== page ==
After two weeks of life in the fantasy world of Comic-Con and the Summer 2010 Television Critics Association tour, the networks of National Geographic provided an essential reality check for journalists Saturday during their two-hour session here at the Beverly Hilton.
As with PBS, which always schedules two days' worth of fascinating panels that generally include important news, cultural and historical programs, the cable days at TCA frequently feel like the best kind of college or graduate school experience. They also reflect the great diversity of television programming and often highlight the full potential of the medium. What a shame that so many critics attend these tours simply to cover the comedies, reality series and procedural crime dramas offered by the broadcast networks and leave before the smart stuff starts.
Memories of Snooki and The Situation at MTV's Jersey Shore press conference and Kim Kardashian and Kendra Wilkinson-Baskett working the Comcast Entertainment Group party the night before popped like soap bubbles in the grass during several National Geographic panels, especially one for three specials about the recent tragedies that have impacted the Gulf Coast: Witness Katrina, Explorer: Gulf Oil Aftermath and The Last Catch. Critics and reporters met Cheryl and Jerry York, a couple from Gulfport, Mississippi, about 70 miles from New Orleans, who remained in their living room with a video camera running as floodwaters during Hurricane Katrina filled their home; Kindra Arnesen, an advocate for Gulf Coast fishermen who lost her home during Katrina and watched her husband's livelihood as a fisherman fail in the wake of the British Petroleum oil spill; and Eric Tiser, a Gulf Coast fisherman who also lost his home in Katrina. He had not worked a day since the oil spill began and has not been hired to help with BP's Vessel of Opportunity program.
Their stories of personal loss and indefatigable hope in the face of grievous hardships, and the government's responses to same, were simultaneously heartbreaking and infuriating – and a huge change from most of what had come before at TCA.
Critics also talked with filmmaker Tim Hetherington and author and journalist Sebastian Junger about their documentary Restrepo, which chronicles first-hand over a fifteen-month period the lives of soldiers at an especially dangerous outpost in Afghanistan, named for a soldier who lost his life there. (Restrepo was honored with the Grand Jury Prize for Documentary at this year's Sundance Film Festival and will be seen on National Geographic Channel later this year.) They were joined by Major Dan Kearney (who has served multiple tours of duty in Afghanistan and Iraq) and Staff Sergeant Aron Hijar (who was twice deployed to Afghanistan).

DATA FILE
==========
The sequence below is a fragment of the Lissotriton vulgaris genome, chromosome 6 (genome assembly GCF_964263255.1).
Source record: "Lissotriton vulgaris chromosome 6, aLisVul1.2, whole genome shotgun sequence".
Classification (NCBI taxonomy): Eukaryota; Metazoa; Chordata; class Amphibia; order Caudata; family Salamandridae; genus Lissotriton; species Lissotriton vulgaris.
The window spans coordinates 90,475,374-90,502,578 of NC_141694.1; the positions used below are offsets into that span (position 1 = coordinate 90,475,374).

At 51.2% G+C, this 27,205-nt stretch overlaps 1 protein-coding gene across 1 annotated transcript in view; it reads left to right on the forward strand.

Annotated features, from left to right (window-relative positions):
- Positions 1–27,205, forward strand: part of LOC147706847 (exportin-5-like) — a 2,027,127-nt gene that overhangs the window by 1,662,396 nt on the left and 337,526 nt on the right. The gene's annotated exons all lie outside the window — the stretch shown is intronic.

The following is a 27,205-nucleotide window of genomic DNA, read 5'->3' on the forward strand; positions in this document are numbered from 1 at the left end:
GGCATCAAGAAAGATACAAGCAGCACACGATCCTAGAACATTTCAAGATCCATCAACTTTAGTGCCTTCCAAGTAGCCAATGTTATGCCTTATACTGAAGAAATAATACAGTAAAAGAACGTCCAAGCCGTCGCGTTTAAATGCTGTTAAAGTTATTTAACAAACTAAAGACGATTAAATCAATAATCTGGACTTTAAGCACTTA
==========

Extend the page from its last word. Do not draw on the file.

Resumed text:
Their stories of valor, loss and commitment were humbling.
"War is a terrible thing, it comes at a terrible cost, and people need to argue about it and work out a position and a way forward," Junger said when explaining why he and Hetherington decided to make the movie. "We wanted to show the experience of soldiers, because it needs to be recognized outside of that political conversation. But once we've done that, we hope that the film becomes, as I said, the starting point for the conversation that we all must have right now going forward in the years to come in Afghanistan."
"The soldiers don't get a chance to ask generals [questions] like, 'Why are we in the Korengal?' and neither did we," Hetherington said. "We don't give you any big picture. The film is totally inside the valley. It's like we're taking you on a ninety-minute deployment."
At the end of the session, Sergeant Hijar and Major Kearney were asked what they think people here in the States misunderstand about what the military is doing in Afghanistan.
"I think most people believe that we're out there fighting to attain some kind of adrenaline junkie mentality or attitude," Sgt. Hijar replied. "Some people can't grasp the concept of volunteering to protect others. Some people do it in the form of firemen or paramedics or police officers. They don't do it because they want to carry that gun. They do it because they're protecting something. I think the biggest misconception that I have with most people is they think that I joined because I wanted to be an army ranger or a sniper or anything else; that I wanted to go out there and kill people, and that was never the case."
"I would say that the biggest misconstrued fact is that the whole thing is a losing effort," Major Kearnery added. "I don't think anyone in America would be sending us out there if they didn't see that there was something at the end to be gained in the form of something better in the world. I spent 15 months in the Korengal Valley, and at the end of it I know that when people drive down Pech Valley just to the north, they're driving down a paved road with lights, a bank, and commerce now because of the sacrifices that my soldiers and myself made in [there]. Those are the things that I wish people saw rather than just seeing everything else that's going on; understanding that we are making a difference, however small it might be. And that we believe in our jobs, otherwise we probably wouldn't be doing them."